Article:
Staying Alive

5 Nov


Nearly 8,000 aggrieved — mostly married — women have filed complaints since a law to protect them from domestic violence came into force in October, 2006. A national report on domestic violence titled ‘Staying Alive’ by Lawyers’ Collective and supported by UNIFEM is the first monitoring and evaluation report of the Protection of Women from Domestic Violence Act, 2005 (PWDVA).

The PWDVA was conceived as a civil law whereas Section 498A of the Indian Penal Code falls under criminal law. The new law is more inclusive; it creates space for settlement of disputes and looks to providing relief to the aggrieved rather than just focusing on convicting the guilty.

The report states that the primary users of the new law are married women. There are also a number of cases where relief has been granted to widows and daughters. The law upholds the rights of women to reside in a shared household and to counselling and protection.

As a single-window clearance tool, it looks at physical, economic, mental and sexual aspects of violence. And it includes not just married women but those in live-in relationships as well as daughters and widows who are victims of domestic violence.

The PWDVA protects the right to reside in a shared household, yet finds it difficult to assure protection for want of institutional support. For instance, the law envisages the appointment of protection officers to record incidents and support distressed women, even giving them shelter in homes if necessary.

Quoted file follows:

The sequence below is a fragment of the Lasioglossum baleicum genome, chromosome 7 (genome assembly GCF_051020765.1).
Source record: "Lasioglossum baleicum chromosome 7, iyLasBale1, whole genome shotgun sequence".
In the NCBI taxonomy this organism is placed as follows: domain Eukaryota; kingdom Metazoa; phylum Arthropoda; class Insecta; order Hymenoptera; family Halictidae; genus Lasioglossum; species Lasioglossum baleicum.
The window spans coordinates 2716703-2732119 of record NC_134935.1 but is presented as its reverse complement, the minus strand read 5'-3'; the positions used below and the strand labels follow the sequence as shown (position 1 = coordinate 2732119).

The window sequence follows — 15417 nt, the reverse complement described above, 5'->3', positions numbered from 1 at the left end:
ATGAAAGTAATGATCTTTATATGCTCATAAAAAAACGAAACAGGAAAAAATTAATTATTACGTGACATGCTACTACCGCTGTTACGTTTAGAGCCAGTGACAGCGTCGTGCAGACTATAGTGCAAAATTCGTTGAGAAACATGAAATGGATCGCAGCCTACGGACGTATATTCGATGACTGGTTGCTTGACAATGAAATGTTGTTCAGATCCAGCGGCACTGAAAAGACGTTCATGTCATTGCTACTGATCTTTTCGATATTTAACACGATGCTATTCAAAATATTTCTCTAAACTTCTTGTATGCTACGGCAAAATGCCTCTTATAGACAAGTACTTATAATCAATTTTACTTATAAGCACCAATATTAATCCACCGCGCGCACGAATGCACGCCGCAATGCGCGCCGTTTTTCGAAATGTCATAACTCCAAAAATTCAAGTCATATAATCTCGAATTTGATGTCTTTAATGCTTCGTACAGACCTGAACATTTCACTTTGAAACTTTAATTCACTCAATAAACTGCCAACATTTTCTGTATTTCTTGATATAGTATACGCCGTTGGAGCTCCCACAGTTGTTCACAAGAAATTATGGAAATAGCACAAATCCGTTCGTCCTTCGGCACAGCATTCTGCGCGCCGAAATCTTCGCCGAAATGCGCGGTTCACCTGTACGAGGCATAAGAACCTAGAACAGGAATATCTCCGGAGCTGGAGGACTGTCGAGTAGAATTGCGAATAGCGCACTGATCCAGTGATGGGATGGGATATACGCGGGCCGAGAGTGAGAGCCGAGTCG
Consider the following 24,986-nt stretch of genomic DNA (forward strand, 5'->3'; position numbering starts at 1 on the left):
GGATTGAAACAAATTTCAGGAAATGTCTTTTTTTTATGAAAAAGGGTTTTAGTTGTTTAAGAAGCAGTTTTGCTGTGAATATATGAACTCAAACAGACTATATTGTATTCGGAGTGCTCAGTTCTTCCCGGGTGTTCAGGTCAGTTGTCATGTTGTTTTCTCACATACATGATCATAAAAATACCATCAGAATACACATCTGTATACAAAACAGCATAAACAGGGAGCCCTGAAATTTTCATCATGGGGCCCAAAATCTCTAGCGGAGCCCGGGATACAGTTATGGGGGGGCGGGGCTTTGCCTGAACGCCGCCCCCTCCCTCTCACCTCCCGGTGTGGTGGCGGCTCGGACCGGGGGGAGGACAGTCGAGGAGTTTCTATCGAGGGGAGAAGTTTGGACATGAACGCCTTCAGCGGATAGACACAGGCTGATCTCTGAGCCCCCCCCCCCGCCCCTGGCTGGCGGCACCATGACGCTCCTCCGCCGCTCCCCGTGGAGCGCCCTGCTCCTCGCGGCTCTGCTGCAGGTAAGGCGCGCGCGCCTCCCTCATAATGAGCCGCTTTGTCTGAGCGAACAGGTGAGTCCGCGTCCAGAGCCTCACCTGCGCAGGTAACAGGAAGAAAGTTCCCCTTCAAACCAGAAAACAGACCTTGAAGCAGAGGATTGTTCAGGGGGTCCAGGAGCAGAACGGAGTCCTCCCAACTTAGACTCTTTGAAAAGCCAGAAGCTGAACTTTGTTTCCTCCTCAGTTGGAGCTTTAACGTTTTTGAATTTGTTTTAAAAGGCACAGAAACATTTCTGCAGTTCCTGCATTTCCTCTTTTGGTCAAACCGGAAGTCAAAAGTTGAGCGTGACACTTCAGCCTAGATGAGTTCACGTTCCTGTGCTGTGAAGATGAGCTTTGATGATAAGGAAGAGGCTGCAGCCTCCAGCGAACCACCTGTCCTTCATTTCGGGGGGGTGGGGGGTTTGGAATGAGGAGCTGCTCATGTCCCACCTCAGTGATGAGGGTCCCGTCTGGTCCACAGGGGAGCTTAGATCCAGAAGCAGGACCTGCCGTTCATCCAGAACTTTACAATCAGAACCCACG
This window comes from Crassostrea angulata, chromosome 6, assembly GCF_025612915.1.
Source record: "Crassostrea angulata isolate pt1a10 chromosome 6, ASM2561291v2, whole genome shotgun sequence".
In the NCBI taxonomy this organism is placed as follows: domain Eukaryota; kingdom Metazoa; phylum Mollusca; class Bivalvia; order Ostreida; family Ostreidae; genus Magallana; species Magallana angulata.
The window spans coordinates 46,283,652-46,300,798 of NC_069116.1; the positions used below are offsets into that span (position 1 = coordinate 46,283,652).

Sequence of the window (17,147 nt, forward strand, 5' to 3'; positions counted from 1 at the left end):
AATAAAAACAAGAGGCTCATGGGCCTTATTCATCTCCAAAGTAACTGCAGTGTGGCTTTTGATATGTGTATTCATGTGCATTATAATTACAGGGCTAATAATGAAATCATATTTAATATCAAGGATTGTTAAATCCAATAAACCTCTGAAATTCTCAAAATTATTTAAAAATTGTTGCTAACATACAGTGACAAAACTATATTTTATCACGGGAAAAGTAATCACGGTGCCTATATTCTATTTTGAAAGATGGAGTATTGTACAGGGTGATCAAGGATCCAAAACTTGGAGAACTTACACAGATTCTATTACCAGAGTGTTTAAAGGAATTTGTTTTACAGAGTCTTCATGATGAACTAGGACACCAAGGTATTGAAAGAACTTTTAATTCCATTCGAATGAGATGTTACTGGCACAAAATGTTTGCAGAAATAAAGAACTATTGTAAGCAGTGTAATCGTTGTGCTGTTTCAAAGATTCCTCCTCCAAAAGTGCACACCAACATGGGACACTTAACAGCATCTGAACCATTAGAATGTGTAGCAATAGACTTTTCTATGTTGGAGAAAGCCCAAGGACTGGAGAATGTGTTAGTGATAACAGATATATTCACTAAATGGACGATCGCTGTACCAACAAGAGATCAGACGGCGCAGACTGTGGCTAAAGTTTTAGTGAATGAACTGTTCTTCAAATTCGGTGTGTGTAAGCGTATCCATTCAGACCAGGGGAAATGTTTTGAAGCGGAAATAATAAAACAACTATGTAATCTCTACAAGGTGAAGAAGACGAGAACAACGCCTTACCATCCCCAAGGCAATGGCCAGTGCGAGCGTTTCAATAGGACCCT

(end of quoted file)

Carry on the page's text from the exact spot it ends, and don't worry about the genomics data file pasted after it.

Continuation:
But state governments are making do with existing staff and homes instead of training and employing fresh candidates for that job and creating new infrastructure. States ought to assign funds in budgets for this provision so that women can take recourse to facilities afforded under the law.

Besides budgetary support and recruitment of special officers, state governments ought to give priority to education and poverty reduction programmes. The National Family Health Survey III revealed that violence against women is a serious problem in India.

Thirty-five per cent of women surveyed had experienced violence at home. But more women get abused in poorer and less educated households, which confirms the need to put education and poverty reduction on top of development agendas. Clearly, the law alone is not enough to protect a woman from abuse.

She needs economic independence that can free her from social prejudices and vulnerability. That kind of empowerment can come only with education, awareness and financial independence.


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